The particular challenges presented for students in the higher and further education sectors are highlighted by a call for a ‘No Detriment’ policy for third level education, which is supported by the Social Democrats.

Gary Gannon TD, Social Democrats spokesperson on Education said:

“We strongly support a ‘No Detriment’ or ‘Help, Not Hinder’ approach for students currently in third level institutes. The huge variation in access to learning, environments in which to study and complete assignments, and individual student circumstances in caring or work responsibilities means that many students will not be able to perform to the academic standard they normally would.

“A basic safety net for all students would be to ensure that once the student passes their exams, their average grade attained up to this point does not decrease. This ‘no detriment’ policy, adopted uniformly in third level institutes across the country, would provide welcome relief for students and would ensure that their future academic or career prospects are not hindered unduly by the Covid19 pandemic.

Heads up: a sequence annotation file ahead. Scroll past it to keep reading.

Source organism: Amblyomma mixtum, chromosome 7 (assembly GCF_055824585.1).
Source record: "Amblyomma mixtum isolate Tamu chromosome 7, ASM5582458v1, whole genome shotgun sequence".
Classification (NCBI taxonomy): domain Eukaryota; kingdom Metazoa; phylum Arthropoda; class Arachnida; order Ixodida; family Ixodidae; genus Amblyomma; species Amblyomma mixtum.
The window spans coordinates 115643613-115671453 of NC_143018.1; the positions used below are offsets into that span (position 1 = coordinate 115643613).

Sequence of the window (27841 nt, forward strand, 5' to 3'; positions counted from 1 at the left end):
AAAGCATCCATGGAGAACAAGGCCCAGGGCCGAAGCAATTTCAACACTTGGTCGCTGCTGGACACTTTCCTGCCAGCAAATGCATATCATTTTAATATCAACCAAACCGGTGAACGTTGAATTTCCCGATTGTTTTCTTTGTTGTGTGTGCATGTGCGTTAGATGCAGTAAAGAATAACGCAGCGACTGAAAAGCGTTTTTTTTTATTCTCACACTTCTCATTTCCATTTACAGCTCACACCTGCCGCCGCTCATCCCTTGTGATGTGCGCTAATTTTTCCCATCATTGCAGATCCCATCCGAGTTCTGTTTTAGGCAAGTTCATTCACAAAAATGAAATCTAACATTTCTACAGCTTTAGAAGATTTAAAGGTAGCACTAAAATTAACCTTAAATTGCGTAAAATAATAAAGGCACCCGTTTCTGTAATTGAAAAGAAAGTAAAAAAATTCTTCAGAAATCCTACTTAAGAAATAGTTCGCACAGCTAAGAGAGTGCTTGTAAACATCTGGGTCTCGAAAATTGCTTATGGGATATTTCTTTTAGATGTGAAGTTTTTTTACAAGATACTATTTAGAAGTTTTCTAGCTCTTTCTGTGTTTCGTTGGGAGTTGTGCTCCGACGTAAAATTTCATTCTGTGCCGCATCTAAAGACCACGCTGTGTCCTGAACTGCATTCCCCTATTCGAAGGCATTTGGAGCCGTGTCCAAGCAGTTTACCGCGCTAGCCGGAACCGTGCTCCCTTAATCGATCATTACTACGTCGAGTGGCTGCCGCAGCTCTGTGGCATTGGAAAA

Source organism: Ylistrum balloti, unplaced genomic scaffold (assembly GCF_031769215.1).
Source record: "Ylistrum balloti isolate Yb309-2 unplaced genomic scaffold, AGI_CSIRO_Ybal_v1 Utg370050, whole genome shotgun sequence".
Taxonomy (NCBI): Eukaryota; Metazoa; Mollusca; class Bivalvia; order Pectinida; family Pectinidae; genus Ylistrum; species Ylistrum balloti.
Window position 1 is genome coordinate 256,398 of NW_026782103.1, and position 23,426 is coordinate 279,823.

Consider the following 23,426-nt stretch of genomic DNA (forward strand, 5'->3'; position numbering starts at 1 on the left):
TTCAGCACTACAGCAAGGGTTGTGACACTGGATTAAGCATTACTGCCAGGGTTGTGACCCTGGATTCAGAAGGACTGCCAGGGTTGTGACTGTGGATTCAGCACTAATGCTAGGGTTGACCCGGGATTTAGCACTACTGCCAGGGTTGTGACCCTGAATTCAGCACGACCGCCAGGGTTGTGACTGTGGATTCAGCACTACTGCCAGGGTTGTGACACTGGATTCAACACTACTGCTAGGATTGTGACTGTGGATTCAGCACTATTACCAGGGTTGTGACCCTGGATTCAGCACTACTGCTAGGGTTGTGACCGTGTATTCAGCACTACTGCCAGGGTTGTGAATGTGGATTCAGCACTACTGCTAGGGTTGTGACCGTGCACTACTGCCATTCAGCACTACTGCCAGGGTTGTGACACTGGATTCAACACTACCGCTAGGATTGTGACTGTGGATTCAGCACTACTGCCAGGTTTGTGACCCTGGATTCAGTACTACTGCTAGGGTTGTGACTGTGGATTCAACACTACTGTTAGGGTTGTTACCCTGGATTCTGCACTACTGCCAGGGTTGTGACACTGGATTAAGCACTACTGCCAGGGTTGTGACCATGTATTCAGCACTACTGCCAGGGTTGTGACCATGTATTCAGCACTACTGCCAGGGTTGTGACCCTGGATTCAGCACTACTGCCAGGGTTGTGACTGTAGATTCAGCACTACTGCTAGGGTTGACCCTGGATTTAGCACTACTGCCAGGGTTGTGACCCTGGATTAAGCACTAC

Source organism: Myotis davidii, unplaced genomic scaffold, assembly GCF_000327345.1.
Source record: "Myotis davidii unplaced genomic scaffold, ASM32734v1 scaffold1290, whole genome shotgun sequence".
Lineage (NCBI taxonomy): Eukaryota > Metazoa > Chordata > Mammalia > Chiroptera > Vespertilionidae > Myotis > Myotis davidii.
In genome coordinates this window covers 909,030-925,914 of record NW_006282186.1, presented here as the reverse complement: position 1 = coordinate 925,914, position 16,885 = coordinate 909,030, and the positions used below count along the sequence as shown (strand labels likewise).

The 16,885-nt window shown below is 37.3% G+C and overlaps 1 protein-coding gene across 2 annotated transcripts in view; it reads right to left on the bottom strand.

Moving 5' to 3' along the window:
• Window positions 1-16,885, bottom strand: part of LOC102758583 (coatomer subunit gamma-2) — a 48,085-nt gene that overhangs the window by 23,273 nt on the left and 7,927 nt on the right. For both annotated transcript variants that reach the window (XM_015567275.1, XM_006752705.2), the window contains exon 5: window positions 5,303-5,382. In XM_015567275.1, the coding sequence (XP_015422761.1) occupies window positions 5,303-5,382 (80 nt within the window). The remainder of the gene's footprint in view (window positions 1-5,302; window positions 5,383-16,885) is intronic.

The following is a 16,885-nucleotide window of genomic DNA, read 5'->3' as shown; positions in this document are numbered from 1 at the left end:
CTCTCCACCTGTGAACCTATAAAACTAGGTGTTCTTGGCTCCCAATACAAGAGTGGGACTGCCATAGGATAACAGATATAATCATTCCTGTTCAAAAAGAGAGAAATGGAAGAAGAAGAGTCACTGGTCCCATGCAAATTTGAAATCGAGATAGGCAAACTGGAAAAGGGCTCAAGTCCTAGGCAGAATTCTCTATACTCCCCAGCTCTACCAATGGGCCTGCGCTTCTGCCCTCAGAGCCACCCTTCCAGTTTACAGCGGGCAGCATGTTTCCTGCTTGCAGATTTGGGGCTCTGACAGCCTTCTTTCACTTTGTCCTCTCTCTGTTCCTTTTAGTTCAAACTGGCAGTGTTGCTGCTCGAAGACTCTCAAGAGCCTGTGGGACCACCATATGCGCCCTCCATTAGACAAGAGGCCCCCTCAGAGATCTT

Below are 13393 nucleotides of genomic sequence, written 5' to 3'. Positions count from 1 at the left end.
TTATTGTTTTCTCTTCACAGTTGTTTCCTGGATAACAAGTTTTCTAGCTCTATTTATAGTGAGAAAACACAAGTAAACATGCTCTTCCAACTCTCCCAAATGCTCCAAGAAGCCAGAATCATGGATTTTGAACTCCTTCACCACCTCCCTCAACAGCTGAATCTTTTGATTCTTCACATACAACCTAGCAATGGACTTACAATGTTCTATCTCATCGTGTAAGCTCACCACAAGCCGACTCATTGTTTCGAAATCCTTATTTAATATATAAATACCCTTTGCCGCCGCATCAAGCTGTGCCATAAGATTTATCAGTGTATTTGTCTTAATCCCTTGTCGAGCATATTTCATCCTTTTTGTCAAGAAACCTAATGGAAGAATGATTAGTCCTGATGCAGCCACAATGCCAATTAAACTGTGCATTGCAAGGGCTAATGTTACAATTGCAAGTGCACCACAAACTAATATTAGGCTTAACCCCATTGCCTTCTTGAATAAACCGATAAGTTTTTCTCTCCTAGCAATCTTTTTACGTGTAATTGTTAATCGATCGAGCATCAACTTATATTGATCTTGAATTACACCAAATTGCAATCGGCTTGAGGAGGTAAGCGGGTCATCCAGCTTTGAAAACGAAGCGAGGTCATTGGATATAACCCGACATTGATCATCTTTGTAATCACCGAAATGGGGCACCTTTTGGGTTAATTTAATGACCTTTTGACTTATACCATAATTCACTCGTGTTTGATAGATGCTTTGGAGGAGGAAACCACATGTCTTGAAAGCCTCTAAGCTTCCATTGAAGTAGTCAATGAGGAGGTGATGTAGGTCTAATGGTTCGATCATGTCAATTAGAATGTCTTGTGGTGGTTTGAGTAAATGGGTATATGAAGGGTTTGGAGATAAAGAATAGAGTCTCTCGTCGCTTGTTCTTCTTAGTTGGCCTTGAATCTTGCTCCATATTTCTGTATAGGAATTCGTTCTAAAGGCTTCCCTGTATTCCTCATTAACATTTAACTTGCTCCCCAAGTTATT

“We are calling on the Minister of State for Higher Education Mary Mitchell O’Connor to liaise with the heads of third level institutions to ensure that this approach is put in place across all institutions.”

Petitions were launched last week calling on Irish third level institutes to implement such a ‘No Detriment’. This approach has been widely adopted in a wide range of universities in the UK.

“While some universities, for example UCD, have relaxed their extenuating circumstances policies and extended options for deferral, a more comprehensive blanket policy to accommodate large groups of students affected is needed. Students fortunate enough to have access to high speed broadband, a quiet home environment and who are not working extended hours as essential workers will still be able to improve their grade averages if the ‘No Detriment’ Policy is implemented. Those who achieve results higher than their grade average will be unaffected and GPA will rise as normal. The policy simply outlines that students who pass exams but achieve grades lower than their usual academic average will not be penalised and their GPA will remain unaffected” concluded Gannon.

6th April 2020

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